As the Attorney-General noted on the weekend, a royal commission looking into past issues, backwards, into disability care is essentially then a royal commission that would look into state facilities and, at the very least, require consultation and agreement with the states and likely letters patent from the states. We understand this to be true. This should not be a royal commission that only looks at the narrow area of responsibility that has only become part of the Commonwealth's responsibility in recent times. The issues that are relevant here go back over some period of time, certainly back a decade. They principally involve the conduct of state and territory governments in the delivery of disability services, and they should, obviously, be considered in any royal commission held into this area.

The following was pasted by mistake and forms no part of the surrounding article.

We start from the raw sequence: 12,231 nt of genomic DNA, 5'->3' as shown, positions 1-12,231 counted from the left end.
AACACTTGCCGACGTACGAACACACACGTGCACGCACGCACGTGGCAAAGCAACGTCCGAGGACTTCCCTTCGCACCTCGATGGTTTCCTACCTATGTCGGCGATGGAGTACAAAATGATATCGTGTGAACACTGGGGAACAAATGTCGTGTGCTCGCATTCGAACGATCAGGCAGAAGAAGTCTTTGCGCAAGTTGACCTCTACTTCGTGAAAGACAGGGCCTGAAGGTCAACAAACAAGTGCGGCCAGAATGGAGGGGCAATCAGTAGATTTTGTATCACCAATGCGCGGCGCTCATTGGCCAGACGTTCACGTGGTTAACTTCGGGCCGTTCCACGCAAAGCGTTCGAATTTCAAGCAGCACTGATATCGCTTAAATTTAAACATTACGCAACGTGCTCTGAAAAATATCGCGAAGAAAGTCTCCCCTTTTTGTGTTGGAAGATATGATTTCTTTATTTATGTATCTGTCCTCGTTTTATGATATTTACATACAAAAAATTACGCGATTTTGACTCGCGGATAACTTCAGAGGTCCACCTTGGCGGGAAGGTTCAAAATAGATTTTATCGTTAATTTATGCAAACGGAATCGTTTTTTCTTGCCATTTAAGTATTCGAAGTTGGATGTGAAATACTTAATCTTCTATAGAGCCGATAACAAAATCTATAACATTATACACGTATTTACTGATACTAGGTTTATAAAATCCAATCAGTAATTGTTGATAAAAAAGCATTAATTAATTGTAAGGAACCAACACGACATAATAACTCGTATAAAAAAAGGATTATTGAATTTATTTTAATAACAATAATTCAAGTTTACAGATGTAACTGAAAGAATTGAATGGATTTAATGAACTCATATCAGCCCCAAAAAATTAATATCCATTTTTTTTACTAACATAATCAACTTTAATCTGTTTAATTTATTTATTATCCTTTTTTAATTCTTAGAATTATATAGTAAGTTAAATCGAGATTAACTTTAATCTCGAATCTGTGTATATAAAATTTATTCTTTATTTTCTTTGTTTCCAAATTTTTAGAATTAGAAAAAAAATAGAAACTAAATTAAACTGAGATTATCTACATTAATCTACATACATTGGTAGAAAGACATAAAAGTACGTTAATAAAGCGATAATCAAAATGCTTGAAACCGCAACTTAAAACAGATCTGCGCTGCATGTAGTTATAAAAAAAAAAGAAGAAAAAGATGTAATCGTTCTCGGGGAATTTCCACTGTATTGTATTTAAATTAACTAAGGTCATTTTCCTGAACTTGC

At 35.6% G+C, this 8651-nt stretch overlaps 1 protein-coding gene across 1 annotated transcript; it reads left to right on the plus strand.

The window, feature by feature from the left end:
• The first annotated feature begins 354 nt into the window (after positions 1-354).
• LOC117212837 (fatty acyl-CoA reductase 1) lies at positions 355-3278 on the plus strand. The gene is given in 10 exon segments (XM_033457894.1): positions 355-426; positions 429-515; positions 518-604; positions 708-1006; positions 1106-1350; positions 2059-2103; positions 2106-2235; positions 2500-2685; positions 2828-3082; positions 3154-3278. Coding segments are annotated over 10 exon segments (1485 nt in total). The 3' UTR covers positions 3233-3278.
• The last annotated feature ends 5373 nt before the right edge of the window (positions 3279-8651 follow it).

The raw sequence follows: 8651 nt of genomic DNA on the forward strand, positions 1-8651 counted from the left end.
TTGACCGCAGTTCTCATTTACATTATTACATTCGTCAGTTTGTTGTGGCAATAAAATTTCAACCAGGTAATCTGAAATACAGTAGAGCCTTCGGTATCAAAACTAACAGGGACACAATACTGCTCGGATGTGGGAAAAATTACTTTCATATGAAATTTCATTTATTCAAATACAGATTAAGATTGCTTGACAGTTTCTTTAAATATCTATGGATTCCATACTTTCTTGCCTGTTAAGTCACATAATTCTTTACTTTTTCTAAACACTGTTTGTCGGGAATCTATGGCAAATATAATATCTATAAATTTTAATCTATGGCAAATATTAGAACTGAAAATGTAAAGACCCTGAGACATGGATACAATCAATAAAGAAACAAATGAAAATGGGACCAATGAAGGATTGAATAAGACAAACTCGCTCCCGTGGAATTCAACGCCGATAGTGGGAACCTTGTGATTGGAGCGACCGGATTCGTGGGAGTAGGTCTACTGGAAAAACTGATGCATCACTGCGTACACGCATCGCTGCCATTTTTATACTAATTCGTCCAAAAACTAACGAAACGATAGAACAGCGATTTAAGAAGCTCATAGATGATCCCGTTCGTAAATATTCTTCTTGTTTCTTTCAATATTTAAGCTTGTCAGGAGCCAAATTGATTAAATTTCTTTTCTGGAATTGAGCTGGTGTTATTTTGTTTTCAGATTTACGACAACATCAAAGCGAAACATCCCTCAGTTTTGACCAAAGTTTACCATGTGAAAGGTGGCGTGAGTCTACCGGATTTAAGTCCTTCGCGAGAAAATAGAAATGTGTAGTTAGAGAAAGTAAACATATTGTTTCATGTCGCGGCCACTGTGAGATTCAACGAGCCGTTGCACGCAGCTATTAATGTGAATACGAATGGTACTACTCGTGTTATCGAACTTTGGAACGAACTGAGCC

I do note though, as I did in question time today, that the establishment of a royal commission was previously discussed through the Council of Australian Governments and the COAG Disability Reform Council and, at that time, states and territories did not indicate support for a royal commission. So these are hurdles that would have to be addressed. I want to keep all Australians safe and to use whatever powers we have to do so. But this work often requires us to work in partnership with the states and territories, and that's what we will have to address ourselves to going forward. Violence, abuse and neglect of people with disability outside service settings, such as at home or in the community, is mostly covered under state and territory law, so working with the states and territories in this area, looking at matters in the past as well as looking forward, will be absolutely essential. I will be seeking further advice from all states and territories to discuss this important matter of establishing a royal commission, as well as consulting directly and extensively with stakeholders about what the precise terms of reference might be and what other royal commissions, in particular the aged-care royal commission, might be able to offer as a way to address these issues.